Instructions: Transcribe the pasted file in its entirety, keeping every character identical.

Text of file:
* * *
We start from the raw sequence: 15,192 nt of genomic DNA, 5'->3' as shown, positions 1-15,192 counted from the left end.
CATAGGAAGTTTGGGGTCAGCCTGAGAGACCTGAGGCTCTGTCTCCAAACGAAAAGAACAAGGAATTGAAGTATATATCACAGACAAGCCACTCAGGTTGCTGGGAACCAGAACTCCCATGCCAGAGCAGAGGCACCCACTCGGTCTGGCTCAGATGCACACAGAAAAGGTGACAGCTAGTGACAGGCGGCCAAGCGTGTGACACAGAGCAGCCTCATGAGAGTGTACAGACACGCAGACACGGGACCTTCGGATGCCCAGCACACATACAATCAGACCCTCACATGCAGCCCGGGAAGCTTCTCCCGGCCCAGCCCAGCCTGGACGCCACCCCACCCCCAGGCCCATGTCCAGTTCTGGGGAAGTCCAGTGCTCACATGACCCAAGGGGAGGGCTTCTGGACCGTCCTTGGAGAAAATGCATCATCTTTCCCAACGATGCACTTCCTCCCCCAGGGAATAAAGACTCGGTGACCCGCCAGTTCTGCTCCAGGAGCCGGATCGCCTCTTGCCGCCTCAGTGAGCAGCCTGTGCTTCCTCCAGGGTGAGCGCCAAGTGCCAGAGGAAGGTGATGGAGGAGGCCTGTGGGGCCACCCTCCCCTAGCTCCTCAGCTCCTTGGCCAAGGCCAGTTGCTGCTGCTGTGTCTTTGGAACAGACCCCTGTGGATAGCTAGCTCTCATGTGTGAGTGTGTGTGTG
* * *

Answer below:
We start from the raw sequence: 15,192 nt of genomic DNA, 5'->3' as shown, positions 1-15,192 counted from the left end.
CATAGGAAGTTTGGGGTCAGCCTGAGAGACCTGAGGCTCTGTCTCCAAACGAAAAGAACAAGGAATTGAAGTATATATCACAGACAAGCCACTCAGGTTGCTGGGAACCAGAACTCCCATGCCAGAGCAGAGGCACCCACTCGGTCTGGCTCAGATGCACACAGAAAAGGTGACAGCTAGTGACAGGCGGCCAAGCGTGTGACACAGAGCAGCCTCATGAGAGTGTACAGACACGCAGACACGGGACCTTCGGATGCCCAGCACACATACAATCAGACCCTCACATGCAGCCCGGGAAGCTTCTCCCGGCCCAGCCCAGCCTGGACGCCACCCCACCCCCAGGCCCATGTCCAGTTCTGGGGAAGTCCAGTGCTCACATGACCCAAGGGGAGGGCTTCTGGACCGTCCTTGGAGAAAATGCATCATCTTTCCCAACGATGCACTTCCTCCCCCAGGGAATAAAGACTCGGTGACCCGCCAGTTCTGCTCCAGGAGCCGGATCGCCTCTTGCCGCCTCAGTGAGCAGCCTGTGCTTCCTCCAGGGTGAGCGCCAAGTGCCAGAGGAAGGTGATGGAGGAGGCCTGTGGGGCCACCCTCCCCTAGCTCCTCAGCTCCTTGGCCAAGGCCAGTTGCTGCTGCTGTGTCTTTGGAACAGACCCCTGTGGATAGCTAGCTCTCATGTGTGAGTGTGTGTGTG